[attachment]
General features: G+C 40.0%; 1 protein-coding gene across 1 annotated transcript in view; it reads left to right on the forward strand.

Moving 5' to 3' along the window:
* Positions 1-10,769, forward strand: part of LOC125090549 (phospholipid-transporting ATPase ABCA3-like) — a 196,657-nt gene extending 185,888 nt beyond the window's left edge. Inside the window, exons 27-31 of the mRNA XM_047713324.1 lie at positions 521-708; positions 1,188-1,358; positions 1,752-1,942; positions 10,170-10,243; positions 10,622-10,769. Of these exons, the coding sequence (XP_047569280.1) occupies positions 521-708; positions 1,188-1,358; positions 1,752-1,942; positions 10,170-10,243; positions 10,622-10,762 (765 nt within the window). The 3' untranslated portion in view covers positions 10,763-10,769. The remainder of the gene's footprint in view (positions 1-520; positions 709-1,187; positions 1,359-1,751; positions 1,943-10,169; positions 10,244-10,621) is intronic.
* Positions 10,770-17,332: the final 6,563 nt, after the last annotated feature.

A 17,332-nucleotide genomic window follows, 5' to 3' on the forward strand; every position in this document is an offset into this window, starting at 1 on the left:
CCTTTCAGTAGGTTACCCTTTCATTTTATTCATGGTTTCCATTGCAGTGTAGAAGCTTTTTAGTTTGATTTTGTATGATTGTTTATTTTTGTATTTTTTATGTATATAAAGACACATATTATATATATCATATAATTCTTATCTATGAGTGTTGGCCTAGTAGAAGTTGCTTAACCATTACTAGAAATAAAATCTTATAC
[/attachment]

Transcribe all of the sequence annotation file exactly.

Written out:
General features: G+C 40.0%; 1 protein-coding gene across 1 annotated transcript in view; it reads left to right on the forward strand.

Moving 5' to 3' along the window:
* Positions 1-10,769, forward strand: part of LOC125090549 (phospholipid-transporting ATPase ABCA3-like) — a 196,657-nt gene extending 185,888 nt beyond the window's left edge. Inside the window, exons 27-31 of the mRNA XM_047713324.1 lie at positions 521-708; positions 1,188-1,358; positions 1,752-1,942; positions 10,170-10,243; positions 10,622-10,769. Of these exons, the coding sequence (XP_047569280.1) occupies positions 521-708; positions 1,188-1,358; positions 1,752-1,942; positions 10,170-10,243; positions 10,622-10,762 (765 nt within the window). The 3' untranslated portion in view covers positions 10,763-10,769. The remainder of the gene's footprint in view (positions 1-520; positions 709-1,187; positions 1,359-1,751; positions 1,943-10,169; positions 10,244-10,621) is intronic.
* Positions 10,770-17,332: the final 6,563 nt, after the last annotated feature.

A 17,332-nucleotide genomic window follows, 5' to 3' on the forward strand; every position in this document is an offset into this window, starting at 1 on the left:
CCTTTCAGTAGGTTACCCTTTCATTTTATTCATGGTTTCCATTGCAGTGTAGAAGCTTTTTAGTTTGATTTTGTATGATTGTTTATTTTTGTATTTTTTATGTATATAAAGACACATATTATATATATCATATAATTCTTATCTATGAGTGTTGGCCTAGTAGAAGTTGCTTAACCATTACTAGAAATAAAATCTTATAC